Much appreciated reply from a coach ^^

 

my bike ... aw well it only has 9.8 ponies...but its fun as heck on non gradient / downhill corners. not so great for uphills obviously.

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  • 4 weeks later...

If your brake and turn points etc. are optimized for higher speeds, and feel awkward at lower speeds, wouldn't the easiest solution be to select new (correct) brake and turn markers for the speed limit? Also it could mean that you might want to use some "lazy steering" or tone down the quick steer & use an earlier turn point if there isn't enough space in your lane?

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I think I have found a nice balance between feel and "somewhere" near legal speeds but more importantly adds a bit of safety to my street riding. I almost always delay apex every corner.

 

The main benefits that relate to this thread are:

A good throttle roll

A longer line of sight through the corner

A quick turn into the corner

Ability to more accurately find apex and a good line

Increased time to set a good entry speed

 

At least for me all those combined feel stable and inspire as much confidence as taking a corner at 100. Although, I find nothing really wrong with a nice lazy cruise either. And I sometimes prefer my ninja 250 on the street for a variety of reasons but the main one is... I can ride it at a slower speed and can somewhat provide an "aggressive" tone to the ride without all the extra stuff coming along for the ride, if you know what I mean.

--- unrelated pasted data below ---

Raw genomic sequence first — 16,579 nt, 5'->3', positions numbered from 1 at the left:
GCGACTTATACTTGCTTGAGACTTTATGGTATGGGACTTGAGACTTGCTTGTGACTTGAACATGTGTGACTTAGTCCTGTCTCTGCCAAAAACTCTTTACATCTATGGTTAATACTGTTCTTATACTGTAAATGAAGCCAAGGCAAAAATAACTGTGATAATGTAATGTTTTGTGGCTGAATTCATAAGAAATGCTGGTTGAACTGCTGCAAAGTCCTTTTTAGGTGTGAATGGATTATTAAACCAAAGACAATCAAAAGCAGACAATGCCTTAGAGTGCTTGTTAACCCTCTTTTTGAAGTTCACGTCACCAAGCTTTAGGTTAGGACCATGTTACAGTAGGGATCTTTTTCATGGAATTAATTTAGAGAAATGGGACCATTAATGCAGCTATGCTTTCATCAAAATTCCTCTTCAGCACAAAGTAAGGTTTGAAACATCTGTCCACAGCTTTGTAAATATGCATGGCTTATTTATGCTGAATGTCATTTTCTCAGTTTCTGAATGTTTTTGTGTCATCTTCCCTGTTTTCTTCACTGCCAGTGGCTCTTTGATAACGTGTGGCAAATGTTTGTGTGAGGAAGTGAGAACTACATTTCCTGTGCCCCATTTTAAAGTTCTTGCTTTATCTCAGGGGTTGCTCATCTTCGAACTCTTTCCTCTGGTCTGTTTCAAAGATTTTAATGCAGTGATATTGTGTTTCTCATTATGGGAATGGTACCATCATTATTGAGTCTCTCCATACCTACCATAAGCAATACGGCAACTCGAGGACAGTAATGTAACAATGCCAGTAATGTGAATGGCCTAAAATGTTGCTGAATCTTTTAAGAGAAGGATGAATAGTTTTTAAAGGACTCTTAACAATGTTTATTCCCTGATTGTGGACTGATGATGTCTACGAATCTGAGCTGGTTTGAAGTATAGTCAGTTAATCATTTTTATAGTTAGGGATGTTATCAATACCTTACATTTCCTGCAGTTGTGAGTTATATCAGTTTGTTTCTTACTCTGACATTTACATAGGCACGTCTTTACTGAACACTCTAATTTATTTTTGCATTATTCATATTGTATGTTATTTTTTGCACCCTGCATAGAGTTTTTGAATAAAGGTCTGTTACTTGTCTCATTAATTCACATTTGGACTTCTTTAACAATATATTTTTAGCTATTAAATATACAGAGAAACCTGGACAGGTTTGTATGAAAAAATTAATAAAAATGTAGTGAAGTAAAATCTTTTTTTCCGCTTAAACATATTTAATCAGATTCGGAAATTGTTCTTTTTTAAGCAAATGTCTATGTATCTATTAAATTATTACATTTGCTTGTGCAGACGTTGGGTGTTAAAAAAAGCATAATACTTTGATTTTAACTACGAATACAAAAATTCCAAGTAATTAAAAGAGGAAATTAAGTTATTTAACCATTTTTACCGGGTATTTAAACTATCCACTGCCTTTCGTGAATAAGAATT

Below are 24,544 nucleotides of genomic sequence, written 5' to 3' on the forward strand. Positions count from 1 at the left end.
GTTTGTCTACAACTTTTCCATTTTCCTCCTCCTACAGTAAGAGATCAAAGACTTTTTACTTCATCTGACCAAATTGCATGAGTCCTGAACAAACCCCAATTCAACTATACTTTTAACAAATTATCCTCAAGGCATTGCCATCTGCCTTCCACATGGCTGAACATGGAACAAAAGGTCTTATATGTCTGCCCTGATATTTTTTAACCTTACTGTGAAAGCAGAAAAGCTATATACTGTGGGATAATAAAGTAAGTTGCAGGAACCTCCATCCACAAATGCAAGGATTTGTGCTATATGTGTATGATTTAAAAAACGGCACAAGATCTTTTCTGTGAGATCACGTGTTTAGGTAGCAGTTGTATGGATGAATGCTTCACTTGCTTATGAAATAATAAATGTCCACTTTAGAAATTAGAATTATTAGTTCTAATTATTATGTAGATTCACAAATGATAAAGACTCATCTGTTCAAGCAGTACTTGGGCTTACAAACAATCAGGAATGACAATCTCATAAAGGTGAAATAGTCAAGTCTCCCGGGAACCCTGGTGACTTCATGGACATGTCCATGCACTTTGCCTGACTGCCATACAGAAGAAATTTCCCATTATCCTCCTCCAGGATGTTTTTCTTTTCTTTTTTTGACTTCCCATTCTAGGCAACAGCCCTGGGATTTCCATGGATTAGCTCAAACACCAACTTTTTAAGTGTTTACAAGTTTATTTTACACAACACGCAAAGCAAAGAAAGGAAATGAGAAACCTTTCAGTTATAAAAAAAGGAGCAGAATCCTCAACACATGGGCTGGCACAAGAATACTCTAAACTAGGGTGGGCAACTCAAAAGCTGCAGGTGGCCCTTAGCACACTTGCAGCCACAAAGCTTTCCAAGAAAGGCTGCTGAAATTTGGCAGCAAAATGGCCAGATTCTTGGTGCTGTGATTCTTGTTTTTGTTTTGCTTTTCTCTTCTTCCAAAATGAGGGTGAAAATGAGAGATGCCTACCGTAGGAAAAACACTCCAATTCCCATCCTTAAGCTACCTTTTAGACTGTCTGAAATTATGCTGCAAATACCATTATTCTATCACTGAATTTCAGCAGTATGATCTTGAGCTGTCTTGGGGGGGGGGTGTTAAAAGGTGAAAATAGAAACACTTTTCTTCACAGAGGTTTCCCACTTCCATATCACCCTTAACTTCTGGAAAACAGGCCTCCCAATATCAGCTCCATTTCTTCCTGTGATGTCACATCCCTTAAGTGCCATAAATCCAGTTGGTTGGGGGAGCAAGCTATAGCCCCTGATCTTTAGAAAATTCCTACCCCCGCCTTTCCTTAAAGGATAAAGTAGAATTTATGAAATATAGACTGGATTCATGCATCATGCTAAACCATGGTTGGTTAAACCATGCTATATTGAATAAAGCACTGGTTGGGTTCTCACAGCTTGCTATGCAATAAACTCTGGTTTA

What makes you feel unstable in a corner at lower speeds? Possibly the same line and lean angle with the absence of required speed to equalize everything out? Is your track riding leaking into your street riding? And finally, do you HAVE to go fast in order to enjoy the ride?

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I think I have found a nice balance between feel and "somewhere" near legal speeds but more importantly adds a bit of safety to my street riding. I almost always delay apex every corner.

 

The main benefits that relate to this thread are:

A good throttle roll

A longer line of sight through the corner

A quick turn into the corner

Ability to more accurately find apex and a good line

Increased time to set a good entry speed

 

At least for me all those combined feel stable and inspire as much confidence as taking a corner at 100. Although, I find nothing really wrong with a nice lazy cruise either. And I sometimes prefer my ninja 250 on the street for a variety of reasons but the main one is... I can ride it at a slower speed and can somewhat provide an "aggressive" tone to the ride without all the extra stuff coming along for the ride, if you know what I mean.

 

What makes you feel unstable in a corner at lower speeds? Possibly the same line and lean angle with the absence of required speed to equalize everything out? Is your track riding leaking into your street riding? And finally, do you HAVE to go fast in order to enjoy the ride?

 

Im guesstimating that the V type orientated profile of my rear tire likes bigger lean + higer G forces to have the feedback of being firmly "planted" .

 

Road widths are really small where im riding so the visual advantage of a few more degrees actually saved me quite a couple of times.

Quick turn saved me too many times imho so going the way of the lazy steer ... i dont want a compromise...

 

Also the temps have dropped 4-8 degrees , its winter so the shock fluids might have a factor in too i guess